Like The Principles of Uncertainty, in which Kalman touted the benefits of “meaningful distraction” in the face of a troubling, often unfathomable world, Women Holding Things ventures into autobiographical material. An atypically dark painting depicts a mother holding the hand of her child as they are being shot by Nazi soldiers in Belarus during the Holocaust — which is what happened to the family Kalman’s father left behind when he emigrated to Palestine before the war. A painting of two girls in identical yellow dresses that also appeared in Uncertainty, now carries the rubric, “women holding a grudge,” along with the story behind the lifelong animosity between Kalman’s mother-in-law and her twin sister.
Of course, Women Holding Things is also filled with many of the things Kalman holds dear and loves to paint — chairs, hats, parks, gardens, ruby red bowls of cherries, vases of red, pink and yellow anemones. In portraits of women holding everything from dog leashes and whisks to malicious opinions, Kalman’s latest offers an encouraging paean to fortitude and perseverance.
Great Women Painters
Great Women]Painters, which complements Phaidon’s Great Women Artists and last year’s Woman Made: Great Women Designers, showcases more than 300 painters born in 60 countries during the 16th to 21st centuries. This handsome coffee table book is arranged alphabetically, from Pacita Abad and Mary Abbott to Marguerite Zorach and Portia Zvavahera.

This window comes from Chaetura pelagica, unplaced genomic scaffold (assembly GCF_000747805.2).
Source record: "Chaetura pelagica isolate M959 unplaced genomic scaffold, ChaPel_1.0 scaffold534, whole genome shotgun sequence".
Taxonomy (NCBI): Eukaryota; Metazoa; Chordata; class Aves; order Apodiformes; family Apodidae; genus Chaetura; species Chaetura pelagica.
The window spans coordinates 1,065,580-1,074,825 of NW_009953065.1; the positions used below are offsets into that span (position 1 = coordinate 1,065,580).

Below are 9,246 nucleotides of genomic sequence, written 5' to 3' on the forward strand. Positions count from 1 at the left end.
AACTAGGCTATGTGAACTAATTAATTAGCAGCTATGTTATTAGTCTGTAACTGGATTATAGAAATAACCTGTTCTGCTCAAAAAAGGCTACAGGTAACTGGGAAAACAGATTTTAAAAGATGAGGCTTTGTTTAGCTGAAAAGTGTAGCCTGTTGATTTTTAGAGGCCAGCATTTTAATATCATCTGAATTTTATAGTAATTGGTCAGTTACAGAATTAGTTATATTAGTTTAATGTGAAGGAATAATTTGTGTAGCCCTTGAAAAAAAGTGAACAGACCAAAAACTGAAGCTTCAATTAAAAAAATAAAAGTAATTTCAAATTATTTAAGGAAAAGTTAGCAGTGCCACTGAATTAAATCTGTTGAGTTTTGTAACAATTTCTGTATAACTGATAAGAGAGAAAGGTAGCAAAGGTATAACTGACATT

You’ll find plenty of familiar names like Georgia O’Keeffe, Alice Neel, Gwen John, Hilma af Klint, and “the premiere Old Mistress superstar[s]” Artemisia Gentileschi and Élisabeth Vigée-Lebrun. But there are also lesser known artists like Dotty Attie, Anita Rée, Carmen Herrera, and Giulia Lama, and emerging stars like Dana Schutz, Jenny Saville, and Amy Sherald (who painted Michelle Obama’s official portrait) — which makes for a rich mix. Each artist is represented by one key painting and a short biographical note.
The goal, writes Alison M. Gingeras in her introduction, is to “renegotiate the canon” by “casting aside the yardstick of auction prices and the subjective categories of aesthetic beauty, technical mastery and ‘wall power.'” She argues that instead, “the calculus of valuation” needs to take into account the works’ historical context and intellectual content, and the “singularity and difference” of women artists.
There are delights in every era and genre. Some paintings, like Frida Kahlo’s “Self-Portrait with Thorn Necklace and Hummingbird,” Yayoi Kusama’s “Pumpkin,” and Marilyn Minter’s extreme closeup of lips in “Big Red” are well-known. But surprises abound, not just from artists whose work I was not familiar with, but from lesser-known paintings by well-known artists. Mary Cassatt, often associated with her soft-focus Impressionist canvases of mothers and children, is represented by “In the Loge,” which features a woman gazing intently through opera glasses. Leonora Carrington’s “The Old Maids” depicts a sort of Surrealist tea party filled with creatures who might have stepped out of a fairy tale. In “The Only Blonde in the World,” British Pop artist Pauline Boty’s portrait of Marilyn Monroe in one of her best-known roles is set against an abstract background that suggests the divide between the actress’ public image and her private self.
Among contemporary works, I was particularly intrigued by Iranian-born Sanam Khatibi’s feminist twist on Renaissance pastorals in “Thirty Days of Hunger,” Latvian Ella Kruglyanskaya’s muscular joggers in “Exit in Flip Flops,” and one of Celia Paul’s haunting, earth-toned family portraits, “My Sisters in Mourning.”
Grandma Moses’ folk art “Summer Party” presents a happier scene, and I was glad to be reminded that the late-blooming artist’s real name was Anna Mary Robertson Moses. The names and work of all these painters deserve to be better known.